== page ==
The Lawyer Africa Elite 2014 features an in-depth look at 46 leading independent firms’ strategies in 15 key sub-Saharan jurisdictions, as well as the views of in-house counsel from some of Africa’s largest companies... Read more
This year, The Lawyer’s annual ranking of the largest UK law firms by turnover is available as an interactive, digital benchmarking tool. For the first time this will allow you to manipulate each data set against the metrics of your choice.
City firms are eyeing Libya as a new target for offices after the suspension of UN sanctions following the handover of the Lockerbie bombing suspects.
Gareth Driver, a partner at South African firm Werksmans, says: "Libya is going to become of interest. But it is only this week [that the lifting of UN sanctions has been] announced."
Driver says that Werksmans will be looking particularly at telecoms opportunities. He adds that a major telecoms client has expressed an intention to break into the market.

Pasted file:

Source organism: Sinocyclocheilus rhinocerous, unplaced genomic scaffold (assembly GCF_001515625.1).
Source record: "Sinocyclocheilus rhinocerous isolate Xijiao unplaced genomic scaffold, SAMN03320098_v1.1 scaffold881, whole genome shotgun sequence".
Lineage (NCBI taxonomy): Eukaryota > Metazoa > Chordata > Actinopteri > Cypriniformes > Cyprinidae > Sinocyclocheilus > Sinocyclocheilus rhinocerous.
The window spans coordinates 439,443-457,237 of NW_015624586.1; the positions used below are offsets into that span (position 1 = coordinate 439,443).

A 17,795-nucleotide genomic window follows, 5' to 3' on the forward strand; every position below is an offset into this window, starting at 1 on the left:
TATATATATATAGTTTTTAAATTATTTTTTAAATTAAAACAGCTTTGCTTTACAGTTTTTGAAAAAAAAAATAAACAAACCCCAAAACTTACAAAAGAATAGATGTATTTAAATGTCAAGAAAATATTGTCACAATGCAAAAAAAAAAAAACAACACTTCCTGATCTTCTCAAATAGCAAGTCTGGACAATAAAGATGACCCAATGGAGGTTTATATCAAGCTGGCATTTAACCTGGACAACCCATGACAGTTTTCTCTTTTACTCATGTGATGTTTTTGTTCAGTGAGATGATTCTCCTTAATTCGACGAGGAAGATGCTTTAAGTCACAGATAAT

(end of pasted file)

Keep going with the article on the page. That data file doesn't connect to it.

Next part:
The firm, marketed as "the gateway to Africa", has a network of associated firms. Driver says a link with a Libyan firm would be in keeping with strategy, but has yet to be discussed.
White & Case partner Margaret Cole says: "Our strategy is one of active interest in the area and a preparedness when we have the opportunities to support that."
Cole says firms like Clifford Chance, Freshfields, Herbert Smith, Linklaters and the big US firms have done work in developing countries, and she does not think that Libya will be particularly problematic, adding: "All of the big firms that actively do work around the world would have the capability."
Although EU sanctions remain in place, the EU Euro-Med trade group has granted Libya observer status.